I guarantee you (with caveats! hmmm) that if you do that, then blog weekly for a month and then write an ‘appropriate’ article/blog page; within an hour or so it WILL be on the first page of google for a suitable ‘keyword search’ (techy term, sorry) but obviously things too generic like bbc or ‘interior designer’ won’t work. Maybe, of course, a week or month later it won’t be on the first page as something ‘better’, or more recent or more ‘trusted’ is written! Sorry again! But at least you will have proof that what I am saying has some truth in it. I did the same thing in about September 2011 for our new ‘Luxury Cashmere Throws‘. Click on that link and see if we still come up. If we do still come up then, of course, I am wonderful (hmm) but the more generic you get such as with ‘Cashmere Throws‘ then the less likely our articles will be to come up. [So here 'Cashmere Throw' is a quite generic search with many results returned; but adding in something specific to the market I am targeting, ie the word 'luxury', narrows the results sufficiently so that my new/well-written post figures highly].
Indeed if KOTHEA’s articles still do have a first page listing for that search then it will be because we have been doing this blogging thing for quite a while. And if you have done just that then Mr Google gives you extra gold stars (pagerank) and you rank even higher in search engine results.
So if you are just starting out with a blog and use the wrong or widely used keywords then you will not appear on the first page of your customer’s searches. You have got to be in it for the long term.
Now, to complicate things further. Take a closer look at the search I got you to do on Luxury Cashmere Throws. If you actually click through onto the page in question. You, as a customer, may well be disappointed!! (See I am fallible). The pages that were coming up top were an image of ours on FLICKR and a general press release on one of the colours of our throw. So if you were looking to buy a throw then those pages might not have been good enough for you. Maybe you’d have gone off and looked somewhere else very quickly? Well yes probably. Especially because I did not include a ‘call to action’ to take you from that click to our website or request samples page further down the sale process.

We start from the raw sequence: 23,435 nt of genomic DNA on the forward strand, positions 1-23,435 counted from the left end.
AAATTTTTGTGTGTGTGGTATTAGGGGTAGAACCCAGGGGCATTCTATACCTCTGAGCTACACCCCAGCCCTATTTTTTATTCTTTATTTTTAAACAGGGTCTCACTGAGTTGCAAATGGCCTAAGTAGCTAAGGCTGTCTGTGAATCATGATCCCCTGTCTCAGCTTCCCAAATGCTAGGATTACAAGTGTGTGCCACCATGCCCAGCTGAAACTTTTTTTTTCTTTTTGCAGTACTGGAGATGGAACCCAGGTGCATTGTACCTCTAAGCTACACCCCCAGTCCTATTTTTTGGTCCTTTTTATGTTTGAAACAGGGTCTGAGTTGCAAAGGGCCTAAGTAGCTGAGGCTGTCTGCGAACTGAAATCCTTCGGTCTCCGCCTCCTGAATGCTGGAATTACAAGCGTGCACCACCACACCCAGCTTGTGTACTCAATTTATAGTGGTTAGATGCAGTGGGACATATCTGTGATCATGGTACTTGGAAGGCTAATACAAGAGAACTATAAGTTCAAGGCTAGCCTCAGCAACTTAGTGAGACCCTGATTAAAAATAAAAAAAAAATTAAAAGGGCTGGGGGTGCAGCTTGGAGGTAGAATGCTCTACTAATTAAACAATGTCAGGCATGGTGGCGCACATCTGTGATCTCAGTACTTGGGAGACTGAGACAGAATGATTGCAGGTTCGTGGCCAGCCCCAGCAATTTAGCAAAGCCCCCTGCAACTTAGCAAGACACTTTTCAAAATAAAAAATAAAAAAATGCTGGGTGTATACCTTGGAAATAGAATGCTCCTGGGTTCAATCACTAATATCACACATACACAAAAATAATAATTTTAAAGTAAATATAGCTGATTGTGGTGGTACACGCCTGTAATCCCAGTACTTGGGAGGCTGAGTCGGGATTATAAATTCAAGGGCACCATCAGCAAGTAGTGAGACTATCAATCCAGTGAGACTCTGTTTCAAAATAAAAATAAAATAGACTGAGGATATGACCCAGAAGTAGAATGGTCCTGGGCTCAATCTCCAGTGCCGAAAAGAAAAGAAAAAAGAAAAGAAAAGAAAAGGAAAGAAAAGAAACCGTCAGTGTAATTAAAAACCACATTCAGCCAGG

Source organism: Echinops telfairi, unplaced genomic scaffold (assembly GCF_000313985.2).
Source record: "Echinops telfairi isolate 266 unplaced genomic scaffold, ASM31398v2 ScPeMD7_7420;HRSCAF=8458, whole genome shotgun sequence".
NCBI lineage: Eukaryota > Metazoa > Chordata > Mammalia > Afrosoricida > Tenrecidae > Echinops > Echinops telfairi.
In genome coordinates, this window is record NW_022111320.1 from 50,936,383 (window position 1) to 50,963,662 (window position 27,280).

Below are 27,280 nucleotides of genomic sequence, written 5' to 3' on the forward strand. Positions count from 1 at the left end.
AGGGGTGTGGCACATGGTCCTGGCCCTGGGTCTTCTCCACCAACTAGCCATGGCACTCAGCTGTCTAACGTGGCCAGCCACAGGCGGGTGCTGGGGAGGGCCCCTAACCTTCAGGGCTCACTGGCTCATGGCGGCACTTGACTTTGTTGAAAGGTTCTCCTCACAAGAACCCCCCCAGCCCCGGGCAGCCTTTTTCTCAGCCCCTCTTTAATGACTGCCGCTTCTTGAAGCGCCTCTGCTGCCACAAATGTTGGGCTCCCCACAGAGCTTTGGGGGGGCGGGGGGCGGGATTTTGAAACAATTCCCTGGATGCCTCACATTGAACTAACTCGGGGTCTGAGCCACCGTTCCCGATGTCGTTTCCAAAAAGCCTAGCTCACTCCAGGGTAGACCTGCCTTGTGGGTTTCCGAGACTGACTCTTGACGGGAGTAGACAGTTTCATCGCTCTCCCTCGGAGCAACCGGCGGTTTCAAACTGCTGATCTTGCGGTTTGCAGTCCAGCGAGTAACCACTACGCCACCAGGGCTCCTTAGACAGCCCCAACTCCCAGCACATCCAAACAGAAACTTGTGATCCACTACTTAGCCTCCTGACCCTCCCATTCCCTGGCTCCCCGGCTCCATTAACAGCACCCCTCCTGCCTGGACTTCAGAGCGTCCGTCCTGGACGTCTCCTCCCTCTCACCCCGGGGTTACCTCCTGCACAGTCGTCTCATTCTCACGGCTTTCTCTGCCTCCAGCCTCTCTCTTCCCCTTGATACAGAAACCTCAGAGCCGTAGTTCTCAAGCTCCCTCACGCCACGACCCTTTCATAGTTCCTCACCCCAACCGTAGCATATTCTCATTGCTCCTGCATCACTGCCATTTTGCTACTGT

So even if you do the right technical things ie intelligent(ish) blogging, then that’s no good if the customer is not drawn further onto your web presence and actually goes on to buy something. So I committed the cardinal e-sin. I got a click but did nothing about it to convert it into a sale.
3. The Big Brands
If you have a big brand then people will visit your site because they know the brand and at least vaguely associate that brand with selling what they want. So in that situation, it is your branding driving web site visits rather than the content of the site per se or how good the search engines think your site is.
So you smaller interior designers have yet another problem to overcome. Branding of course is a whole different kettle of fish of which web-presence is only one part.
4. Link Building
You will probably get hundreds of overseas based companies emailing you every day to say they can boost the SEO of your web site or guarantee you inbound links to boost your ranking. Hint… they can’t really. And even if they can…it won’t last. And even if they do what are they going to link to? Remember you have to have stuff that your customers is genuinely interested in, can they write that? I doubt it. YOU have to do it.
5. Social Media
And now of course you have to have a presence on Facebook and twitter and all the rest of it. Well, yes you probably do. But don’t get your hopes up too much.
Bizarrely I think that Twitter may well end up being the most effective. There will be the odd few of your blog posts, that effectively get syndicated across like minded people on Twitter, and those few posts will hit home to them and turn into something for your business.
Facebook. Only really useful I think as a mechanism for interacting with people on the move (via smart phones) or who just spend their time in that world more than the other parts of the digital world.
If your blog automatically sends updates to your facebook business page and twitter i think that will be enough to cover you there.
Before you embark on building a facebook world for your potential clients think again why on earth would they come to your facebook world for anything other than a cursory look or query? When they do you have to respond to that but the reality is that you will not have some all-singing all dancing interior design world on either the web or twitter. And even if you do who will go there… other interior designers or your clients!
Good luck. Getting clients was never easy – if that’s any consolation.
For more information on luxury cashmere throws or to request cuttings please visit www.kothea.com. For black faux leather upholstery fabrics try <here> and for mohair velvet and mohair velvet upholstery fabric please follow the links. Upholstery Linen is also one of our specialities as are luxury silk velvet fabrics.
- The Business Bible For Interior Designers (kothea.com)
- How do you explain INTERIOR DESIGN to a 6 year old boy? (kothea.com)
- Interior Designers – Where are my customers? (kothea.com)
- Interior Designers and their financially lucrative ‘bit on the side’ (kothea.com)
- Interior Designers – What Should I write About On My Blog (kothea.com)
- Who is the best interior designer in the world? in Europe? (kothea.com)